As far as the great vrok hawk patron I haven't seen that anywhere so I'll take your word on it. However the king of Dykene Skilfil Heartpiercer is said to have hero quested for the ability to raise the giant hawks so he could easily have encountered an aspect of Mereran on the Spirit Plane and gained the ability.

>Yes, there is little mention of the women's goddess in Griffin >Mountain
>but that might be a relic of the pub-crawl ethos in the days >when it was

Too true.

>>Thus I believe that he was changed into a animistic spirit and
>>is offered improper worship.

>The main grip I have about introducing misapplied worship is
>that it creates more headaches than it solves.

I agree that it creates headaches however I think your colonization approach creates the following problems instead.

  1. Instead of having the citadel dwellers being an offshoot of the Votanki, sharing common beliefs, forms of worship, etc. they're now aliens living in Balazar. Yes, enough times passed to make their presence well accepted but I can't see the same sort of dynamic between the citadels and the hearths existing. Why do they see themselves as a common culture (sure the citadel dwellers are seen as misguided by the hearths BUT they still see a common culture).
  2. There's always been the assumption that there are also worshippers of Tharkantus among the hearths (chieftains and warriors) but I have problems reconciling an almost entirely animistic society having a few theistic worshippers amongst them. Yes the Heortlings have Kolat but he's an odd fish amongst them and a very specialized deity for them. Tharkantus is a fairly significant deity for the Balazarings. He's one of the areas major deities especially as far as the rulers go.
  3. Why do the citadel dwellers speak the same language as the hearths? I can't see either group changing their language as a result of colonization.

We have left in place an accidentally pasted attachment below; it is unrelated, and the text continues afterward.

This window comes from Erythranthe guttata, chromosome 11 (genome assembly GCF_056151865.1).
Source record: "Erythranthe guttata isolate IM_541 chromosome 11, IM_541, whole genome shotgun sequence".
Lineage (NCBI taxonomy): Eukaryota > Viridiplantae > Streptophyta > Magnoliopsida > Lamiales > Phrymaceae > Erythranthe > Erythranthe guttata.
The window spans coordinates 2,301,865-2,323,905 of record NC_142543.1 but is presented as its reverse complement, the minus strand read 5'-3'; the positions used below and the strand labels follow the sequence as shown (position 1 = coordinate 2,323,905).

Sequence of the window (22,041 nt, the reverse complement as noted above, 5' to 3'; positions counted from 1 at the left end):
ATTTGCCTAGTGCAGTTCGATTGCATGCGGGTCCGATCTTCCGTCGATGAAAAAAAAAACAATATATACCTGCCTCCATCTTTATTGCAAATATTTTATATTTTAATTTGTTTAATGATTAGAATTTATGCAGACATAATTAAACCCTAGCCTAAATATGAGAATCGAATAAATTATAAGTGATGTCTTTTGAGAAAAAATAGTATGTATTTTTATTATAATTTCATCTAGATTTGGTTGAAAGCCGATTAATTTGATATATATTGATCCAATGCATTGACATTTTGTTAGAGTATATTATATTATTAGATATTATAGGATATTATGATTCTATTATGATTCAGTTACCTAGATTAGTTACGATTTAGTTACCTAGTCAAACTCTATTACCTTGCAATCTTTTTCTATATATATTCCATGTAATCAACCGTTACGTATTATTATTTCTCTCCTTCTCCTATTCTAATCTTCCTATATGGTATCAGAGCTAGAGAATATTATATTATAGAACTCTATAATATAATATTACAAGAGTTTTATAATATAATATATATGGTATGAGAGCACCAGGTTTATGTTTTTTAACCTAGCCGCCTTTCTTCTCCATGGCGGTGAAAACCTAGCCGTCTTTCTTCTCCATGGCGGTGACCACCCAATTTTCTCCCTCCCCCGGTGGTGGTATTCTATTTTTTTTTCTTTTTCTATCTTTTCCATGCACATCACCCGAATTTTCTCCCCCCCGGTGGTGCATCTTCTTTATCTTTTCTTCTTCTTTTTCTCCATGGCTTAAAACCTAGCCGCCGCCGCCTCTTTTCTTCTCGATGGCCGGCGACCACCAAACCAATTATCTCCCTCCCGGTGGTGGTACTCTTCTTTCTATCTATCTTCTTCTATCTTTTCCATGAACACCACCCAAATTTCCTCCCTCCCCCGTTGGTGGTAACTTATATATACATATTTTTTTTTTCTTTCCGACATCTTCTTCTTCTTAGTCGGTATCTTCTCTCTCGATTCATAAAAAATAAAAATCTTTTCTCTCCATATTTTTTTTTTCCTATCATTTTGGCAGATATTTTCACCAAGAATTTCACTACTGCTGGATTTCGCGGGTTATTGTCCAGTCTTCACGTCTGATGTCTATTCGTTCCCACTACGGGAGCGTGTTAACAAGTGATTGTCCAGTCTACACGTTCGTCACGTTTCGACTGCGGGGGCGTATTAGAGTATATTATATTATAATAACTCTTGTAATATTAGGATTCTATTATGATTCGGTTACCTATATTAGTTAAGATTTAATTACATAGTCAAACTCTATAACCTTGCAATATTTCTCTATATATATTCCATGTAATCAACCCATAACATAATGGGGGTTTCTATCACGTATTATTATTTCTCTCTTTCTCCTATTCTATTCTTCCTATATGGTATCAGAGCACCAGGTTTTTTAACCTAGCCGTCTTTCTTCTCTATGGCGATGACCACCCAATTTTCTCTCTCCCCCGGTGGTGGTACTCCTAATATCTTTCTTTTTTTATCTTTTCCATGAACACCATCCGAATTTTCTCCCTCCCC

4. There's no mention of physical differences among the Balazarings. This is easier to account for with an influx of bachelors rather than families. Marriage between citadel dwellers and hearth groups would be difficult with such extreme religious differences and intermixing would have been rarer.
  5. In some ways it diminishes Balazar's accomplishments. Instead of coming in and uniting the people and trying to better their lot he just brought in his colonists and built the citadels. He's gone from Balazar the builder and benefiter to Balazar the conqueror and imposer. Instead of skillfully bringing the squabbling clans together by bringing his god to them, marrying into their spirit family (thus becoming one of their ancestors in the process) and becoming one of them in the process he's just a failed conqueror. He failed either way but I've always seen him as a lesser version of Sartar.

Yes, the colonization model makes it easier on worshipers but I think the switch to misapplied worship is still more feasible. I'd suggest a different name for the swine spirit worshiped and the vrok hawk spirit is such a recent addition that it's very easy to explain as animistic worship.

Oliver D. Bernuetz